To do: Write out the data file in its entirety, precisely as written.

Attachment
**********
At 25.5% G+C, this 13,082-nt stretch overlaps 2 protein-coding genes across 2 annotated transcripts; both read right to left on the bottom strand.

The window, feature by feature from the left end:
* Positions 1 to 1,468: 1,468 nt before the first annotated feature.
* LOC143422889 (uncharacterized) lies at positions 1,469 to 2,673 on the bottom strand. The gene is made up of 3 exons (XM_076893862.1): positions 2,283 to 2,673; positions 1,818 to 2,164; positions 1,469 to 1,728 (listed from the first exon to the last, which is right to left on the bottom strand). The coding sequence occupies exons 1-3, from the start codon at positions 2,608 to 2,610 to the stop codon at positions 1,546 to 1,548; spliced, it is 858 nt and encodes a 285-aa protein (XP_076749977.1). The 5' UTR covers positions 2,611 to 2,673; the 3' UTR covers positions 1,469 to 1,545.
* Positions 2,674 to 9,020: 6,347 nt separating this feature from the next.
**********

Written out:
At 25.5% G+C, this 13,082-nt stretch overlaps 2 protein-coding genes across 2 annotated transcripts; both read right to left on the bottom strand.

The window, feature by feature from the left end:
* Positions 1 to 1,468: 1,468 nt before the first annotated feature.
* LOC143422889 (uncharacterized) lies at positions 1,469 to 2,673 on the bottom strand. The gene is made up of 3 exons (XM_076893862.1): positions 2,283 to 2,673; positions 1,818 to 2,164; positions 1,469 to 1,728 (listed from the first exon to the last, which is right to left on the bottom strand). The coding sequence occupies exons 1-3, from the start codon at positions 2,608 to 2,610 to the stop codon at positions 1,546 to 1,548; spliced, it is 858 nt and encodes a 285-aa protein (XP_076749977.1). The 5' UTR covers positions 2,611 to 2,673; the 3' UTR covers positions 1,469 to 1,545.
* Positions 2,674 to 9,020: 6,347 nt separating this feature from the next.